Americans have been led to believe that all fat is bad for your health. In addition, we’ve been told to ditch dairy products. But now a blockbuster new study debunks both myths.
Researchers at the University of Texas’ School of Public Health studied 3,000 adults over the age of 65 and measured the levels of three fatty acids found in dairy products in their blood for 13 years. They published their findings in the American Journal of Clinical Nutrition.
"Our findings not only support, but also significantly strengthen, the growing body of evidence which suggests dairy fat, contrary to popular belief, does not increase the risk of heart disease or overall mortality in older adults, “ said Marcie Otto, lead author and assistant professor of epidemiology, human genetics and environmental science at UT’s School of Public Health, according to Newsweek.
This new research joins other studies that showed eating higher levels of fatty acids reduced the risk of diabetes. Another study showed that women who ate full-fat products—especially fatty dairy—were less likely to gain weight while undergoing menopause. Both diabetes and obesity are leading causes of stroke and heart attack.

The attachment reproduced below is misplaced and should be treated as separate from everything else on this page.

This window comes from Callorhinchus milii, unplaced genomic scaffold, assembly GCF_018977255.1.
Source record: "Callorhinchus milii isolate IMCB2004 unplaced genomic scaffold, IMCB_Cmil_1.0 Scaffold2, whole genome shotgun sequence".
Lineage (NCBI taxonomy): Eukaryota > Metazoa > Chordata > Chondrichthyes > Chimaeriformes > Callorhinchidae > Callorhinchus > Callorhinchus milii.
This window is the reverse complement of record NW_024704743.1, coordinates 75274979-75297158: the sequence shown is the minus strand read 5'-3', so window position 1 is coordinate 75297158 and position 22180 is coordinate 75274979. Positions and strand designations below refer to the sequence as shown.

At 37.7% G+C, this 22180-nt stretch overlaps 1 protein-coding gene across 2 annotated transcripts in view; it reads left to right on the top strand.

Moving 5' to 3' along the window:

Otto and her team found that none of the fatty acids found in high fat dairy products were linked to a higher risk of dying. In fact, one of the fats was actually linked to a LOWER risk of dying from cardiovascular disease. Researchers showed that those who had higher levels of fatty acids from dairy products had a 42 percent lower risk of dying from stroke.
Otto also pointed out that low-fat dairy products are deceiving in their health promises, as they can contain high levels of sugars, which have been previously linked to cardiovascular disease and obesity.
Heart disease is the leading cause of death in the U.S., claiming the lives of 610,000 people each year. Stroke is the fifth biggest killer with over 795,000 people in the U.S. experiencing them each year.
"I believe that dairy can and should be part of an overall balanced diet,” Dr. Kevin Campbell, a leading cardiologist from North Carolina, tells Newsmax. “Eating lots of fruits and vegetables as well as lean proteins—in combination with a heart healthy lifestyle or regular exercise and maintaining a healthy body weight is the key to reducing your risk of cardiovascular disease.
"I do not believe that this study should have any real impact on how we view cardiovascular disease,” he adds. “There is no single magic bullet. Milk has its place. It’s a great source of calcium and protein as well as some fats, but again, it is only part of a well-balanced diet.”
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